The more languages you have, I think, the easier it is to learn another. With my school Latin and my French, I’ve been able to gain a fair reading knowledge of Italian and I can read professional literature in Spanish (with a bit of effort!). It is actually much easier to read professional literature in foreign languages than it is to read novels or poetry. The reason is that the content and context are more familiar, and many professional terms are similar or recognisable. Newspapers are a way into a language too, and many are online, such as le Figaro (France), Corriere della Sera (Italian), and the Frankfurter Algemeine (Germany). But they are more difficult to read than professional books, because they contain many neologisms and acronyms (many not in your dictionary) and often refer to domestic political issues which we foreigners find difficult to wade through. Foreign online newspapers do offer opportunities to find reading matter relating to your interests, such as sports, fashion, health or cuisine. Novels tend to require a wide vocabulary, including idiomatic expressions and colloquialisms. Poetry is the most difficult.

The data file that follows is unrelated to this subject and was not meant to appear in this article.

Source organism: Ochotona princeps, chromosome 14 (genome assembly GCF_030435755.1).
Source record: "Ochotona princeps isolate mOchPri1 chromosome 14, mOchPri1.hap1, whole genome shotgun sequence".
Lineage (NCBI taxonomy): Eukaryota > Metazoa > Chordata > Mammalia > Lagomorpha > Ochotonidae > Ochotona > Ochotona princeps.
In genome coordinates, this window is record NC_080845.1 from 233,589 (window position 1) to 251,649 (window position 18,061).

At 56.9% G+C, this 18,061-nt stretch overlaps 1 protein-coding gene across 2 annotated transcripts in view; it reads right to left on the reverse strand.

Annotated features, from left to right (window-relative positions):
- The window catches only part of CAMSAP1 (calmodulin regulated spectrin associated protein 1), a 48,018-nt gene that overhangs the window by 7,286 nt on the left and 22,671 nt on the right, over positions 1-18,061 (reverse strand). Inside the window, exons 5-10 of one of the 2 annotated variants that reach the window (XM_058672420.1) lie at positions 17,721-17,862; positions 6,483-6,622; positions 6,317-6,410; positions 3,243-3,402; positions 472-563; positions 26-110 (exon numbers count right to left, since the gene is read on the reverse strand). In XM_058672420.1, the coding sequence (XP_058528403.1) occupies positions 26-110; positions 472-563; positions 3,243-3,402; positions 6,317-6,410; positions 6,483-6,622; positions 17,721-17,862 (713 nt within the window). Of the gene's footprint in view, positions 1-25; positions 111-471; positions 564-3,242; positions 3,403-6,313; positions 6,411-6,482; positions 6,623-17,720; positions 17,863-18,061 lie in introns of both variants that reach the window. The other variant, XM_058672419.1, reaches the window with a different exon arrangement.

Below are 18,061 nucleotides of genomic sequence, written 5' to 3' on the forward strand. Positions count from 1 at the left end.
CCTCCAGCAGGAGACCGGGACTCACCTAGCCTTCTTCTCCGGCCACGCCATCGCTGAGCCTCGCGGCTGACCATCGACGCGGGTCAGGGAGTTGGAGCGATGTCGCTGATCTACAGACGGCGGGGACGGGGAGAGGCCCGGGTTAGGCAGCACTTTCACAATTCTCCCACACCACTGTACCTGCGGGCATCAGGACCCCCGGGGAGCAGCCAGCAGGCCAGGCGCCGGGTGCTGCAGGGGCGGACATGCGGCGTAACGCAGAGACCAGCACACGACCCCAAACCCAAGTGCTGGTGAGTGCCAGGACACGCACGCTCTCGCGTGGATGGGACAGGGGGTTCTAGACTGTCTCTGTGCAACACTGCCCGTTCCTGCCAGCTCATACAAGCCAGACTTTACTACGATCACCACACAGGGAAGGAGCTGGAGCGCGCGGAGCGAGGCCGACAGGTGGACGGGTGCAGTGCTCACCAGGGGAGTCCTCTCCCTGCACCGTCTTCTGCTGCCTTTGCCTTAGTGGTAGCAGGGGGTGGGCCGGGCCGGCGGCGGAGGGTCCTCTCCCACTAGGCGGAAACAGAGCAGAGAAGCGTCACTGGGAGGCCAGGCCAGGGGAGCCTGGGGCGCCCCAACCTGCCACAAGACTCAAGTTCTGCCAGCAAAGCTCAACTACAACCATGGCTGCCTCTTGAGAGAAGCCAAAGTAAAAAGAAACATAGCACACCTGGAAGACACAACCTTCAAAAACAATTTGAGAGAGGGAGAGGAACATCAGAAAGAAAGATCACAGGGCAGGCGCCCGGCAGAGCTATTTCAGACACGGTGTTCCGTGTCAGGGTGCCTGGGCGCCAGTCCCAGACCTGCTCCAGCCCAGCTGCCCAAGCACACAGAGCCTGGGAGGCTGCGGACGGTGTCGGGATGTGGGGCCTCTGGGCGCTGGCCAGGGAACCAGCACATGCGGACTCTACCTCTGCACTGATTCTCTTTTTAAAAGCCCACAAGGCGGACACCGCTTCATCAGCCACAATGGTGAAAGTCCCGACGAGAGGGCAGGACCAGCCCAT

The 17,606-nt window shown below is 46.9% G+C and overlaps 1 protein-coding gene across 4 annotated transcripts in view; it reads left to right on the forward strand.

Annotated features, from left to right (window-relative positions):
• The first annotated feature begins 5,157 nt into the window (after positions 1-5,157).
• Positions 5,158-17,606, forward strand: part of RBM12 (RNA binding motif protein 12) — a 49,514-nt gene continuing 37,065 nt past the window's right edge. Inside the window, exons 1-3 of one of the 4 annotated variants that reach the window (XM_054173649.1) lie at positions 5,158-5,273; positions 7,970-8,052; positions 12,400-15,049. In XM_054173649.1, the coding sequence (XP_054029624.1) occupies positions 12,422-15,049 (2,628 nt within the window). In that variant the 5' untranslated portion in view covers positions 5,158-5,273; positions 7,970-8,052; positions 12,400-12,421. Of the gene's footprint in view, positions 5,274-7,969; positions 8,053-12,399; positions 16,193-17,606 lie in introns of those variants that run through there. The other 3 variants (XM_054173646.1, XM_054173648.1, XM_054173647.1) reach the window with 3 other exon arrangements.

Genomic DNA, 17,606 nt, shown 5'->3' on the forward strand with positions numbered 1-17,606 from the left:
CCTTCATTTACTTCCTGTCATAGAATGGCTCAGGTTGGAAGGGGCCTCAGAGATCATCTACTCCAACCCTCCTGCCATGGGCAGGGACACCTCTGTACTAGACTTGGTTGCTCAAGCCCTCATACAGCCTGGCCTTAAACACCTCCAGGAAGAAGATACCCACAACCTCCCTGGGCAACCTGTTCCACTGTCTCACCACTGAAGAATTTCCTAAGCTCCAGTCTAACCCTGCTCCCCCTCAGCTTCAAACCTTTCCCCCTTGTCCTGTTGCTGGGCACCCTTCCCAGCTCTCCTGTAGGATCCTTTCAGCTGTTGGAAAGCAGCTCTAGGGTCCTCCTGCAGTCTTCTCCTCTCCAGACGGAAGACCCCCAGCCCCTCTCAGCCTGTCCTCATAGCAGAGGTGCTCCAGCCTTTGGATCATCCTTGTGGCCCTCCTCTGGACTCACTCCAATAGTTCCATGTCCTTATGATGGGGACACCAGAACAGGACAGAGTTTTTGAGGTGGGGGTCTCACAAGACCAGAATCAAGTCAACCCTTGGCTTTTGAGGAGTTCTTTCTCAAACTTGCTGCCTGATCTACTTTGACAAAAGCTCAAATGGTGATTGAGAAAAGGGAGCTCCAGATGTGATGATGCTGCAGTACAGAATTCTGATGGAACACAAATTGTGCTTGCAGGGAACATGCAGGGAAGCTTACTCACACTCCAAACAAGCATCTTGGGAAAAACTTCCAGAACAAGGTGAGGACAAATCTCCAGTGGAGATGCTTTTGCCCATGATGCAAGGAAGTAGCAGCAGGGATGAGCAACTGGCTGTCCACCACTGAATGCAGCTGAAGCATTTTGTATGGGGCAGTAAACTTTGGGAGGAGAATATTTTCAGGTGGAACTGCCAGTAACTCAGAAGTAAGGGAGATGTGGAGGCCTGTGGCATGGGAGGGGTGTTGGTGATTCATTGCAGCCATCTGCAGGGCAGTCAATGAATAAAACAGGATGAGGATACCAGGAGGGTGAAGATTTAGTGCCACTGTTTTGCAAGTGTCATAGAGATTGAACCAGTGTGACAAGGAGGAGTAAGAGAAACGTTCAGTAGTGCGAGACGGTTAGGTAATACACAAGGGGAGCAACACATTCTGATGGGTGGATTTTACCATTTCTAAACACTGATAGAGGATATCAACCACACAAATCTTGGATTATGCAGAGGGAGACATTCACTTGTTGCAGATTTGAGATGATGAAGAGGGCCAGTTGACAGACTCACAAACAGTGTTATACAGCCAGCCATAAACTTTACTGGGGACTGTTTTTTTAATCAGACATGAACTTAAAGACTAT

Having just one additional language opens up a whole new literature, plus literature in translations from other languages. Through French I have been able to read Albanian and Moroccan authors, and I like to read Nordic literature (mainly detective novel while on long flights) in German translations.

    If you do learn a foreign language, you must use it, or it will fade away.